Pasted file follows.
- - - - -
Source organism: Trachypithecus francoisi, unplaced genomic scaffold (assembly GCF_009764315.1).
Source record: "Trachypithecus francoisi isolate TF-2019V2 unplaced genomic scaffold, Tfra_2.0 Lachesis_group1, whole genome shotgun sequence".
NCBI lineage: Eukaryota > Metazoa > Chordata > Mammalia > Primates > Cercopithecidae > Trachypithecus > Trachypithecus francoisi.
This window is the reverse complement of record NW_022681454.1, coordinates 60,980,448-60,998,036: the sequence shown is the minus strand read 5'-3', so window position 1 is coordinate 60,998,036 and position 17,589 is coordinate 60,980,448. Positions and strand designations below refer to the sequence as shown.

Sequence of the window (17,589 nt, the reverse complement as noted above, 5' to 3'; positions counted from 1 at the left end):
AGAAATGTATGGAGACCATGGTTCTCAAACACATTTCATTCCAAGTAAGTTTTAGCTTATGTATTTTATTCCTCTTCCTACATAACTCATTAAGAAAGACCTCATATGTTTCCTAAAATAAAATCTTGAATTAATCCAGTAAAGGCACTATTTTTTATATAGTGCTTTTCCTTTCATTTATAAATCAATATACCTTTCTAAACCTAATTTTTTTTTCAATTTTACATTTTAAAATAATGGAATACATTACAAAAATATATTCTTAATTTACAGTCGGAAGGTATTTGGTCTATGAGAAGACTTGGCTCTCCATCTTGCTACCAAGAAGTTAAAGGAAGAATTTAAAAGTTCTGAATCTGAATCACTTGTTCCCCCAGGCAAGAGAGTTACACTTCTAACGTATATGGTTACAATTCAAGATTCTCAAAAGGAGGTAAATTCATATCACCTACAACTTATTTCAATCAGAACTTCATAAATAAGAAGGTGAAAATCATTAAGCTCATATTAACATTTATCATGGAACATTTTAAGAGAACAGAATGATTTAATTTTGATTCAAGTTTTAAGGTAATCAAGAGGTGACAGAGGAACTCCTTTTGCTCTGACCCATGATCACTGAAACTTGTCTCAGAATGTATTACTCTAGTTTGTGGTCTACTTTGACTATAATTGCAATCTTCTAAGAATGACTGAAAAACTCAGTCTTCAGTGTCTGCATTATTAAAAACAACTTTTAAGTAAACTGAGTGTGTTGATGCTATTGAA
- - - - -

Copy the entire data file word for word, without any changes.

Source organism: Trachypithecus francoisi, unplaced genomic scaffold (assembly GCF_009764315.1).
Source record: "Trachypithecus francoisi isolate TF-2019V2 unplaced genomic scaffold, Tfra_2.0 Lachesis_group1, whole genome shotgun sequence".
NCBI lineage: Eukaryota > Metazoa > Chordata > Mammalia > Primates > Cercopithecidae > Trachypithecus > Trachypithecus francoisi.
This window is the reverse complement of record NW_022681454.1, coordinates 60,980,448-60,998,036: the sequence shown is the minus strand read 5'-3', so window position 1 is coordinate 60,998,036 and position 17,589 is coordinate 60,980,448. Positions and strand designations below refer to the sequence as shown.

Sequence of the window (17,589 nt, the reverse complement as noted above, 5' to 3'; positions counted from 1 at the left end):
AGAAATGTATGGAGACCATGGTTCTCAAACACATTTCATTCCAAGTAAGTTTTAGCTTATGTATTTTATTCCTCTTCCTACATAACTCATTAAGAAAGACCTCATATGTTTCCTAAAATAAAATCTTGAATTAATCCAGTAAAGGCACTATTTTTTATATAGTGCTTTTCCTTTCATTTATAAATCAATATACCTTTCTAAACCTAATTTTTTTTTCAATTTTACATTTTAAAATAATGGAATACATTACAAAAATATATTCTTAATTTACAGTCGGAAGGTATTTGGTCTATGAGAAGACTTGGCTCTCCATCTTGCTACCAAGAAGTTAAAGGAAGAATTTAAAAGTTCTGAATCTGAATCACTTGTTCCCCCAGGCAAGAGAGTTACACTTCTAACGTATATGGTTACAATTCAAGATTCTCAAAAGGAGGTAAATTCATATCACCTACAACTTATTTCAATCAGAACTTCATAAATAAGAAGGTGAAAATCATTAAGCTCATATTAACATTTATCATGGAACATTTTAAGAGAACAGAATGATTTAATTTTGATTCAAGTTTTAAGGTAATCAAGAGGTGACAGAGGAACTCCTTTTGCTCTGACCCATGATCACTGAAACTTGTCTCAGAATGTATTACTCTAGTTTGTGGTCTACTTTGACTATAATTGCAATCTTCTAAGAATGACTGAAAAACTCAGTCTTCAGTGTCTGCATTATTAAAAACAACTTTTAAGTAAACTGAGTGTGTTGATGCTATTGAA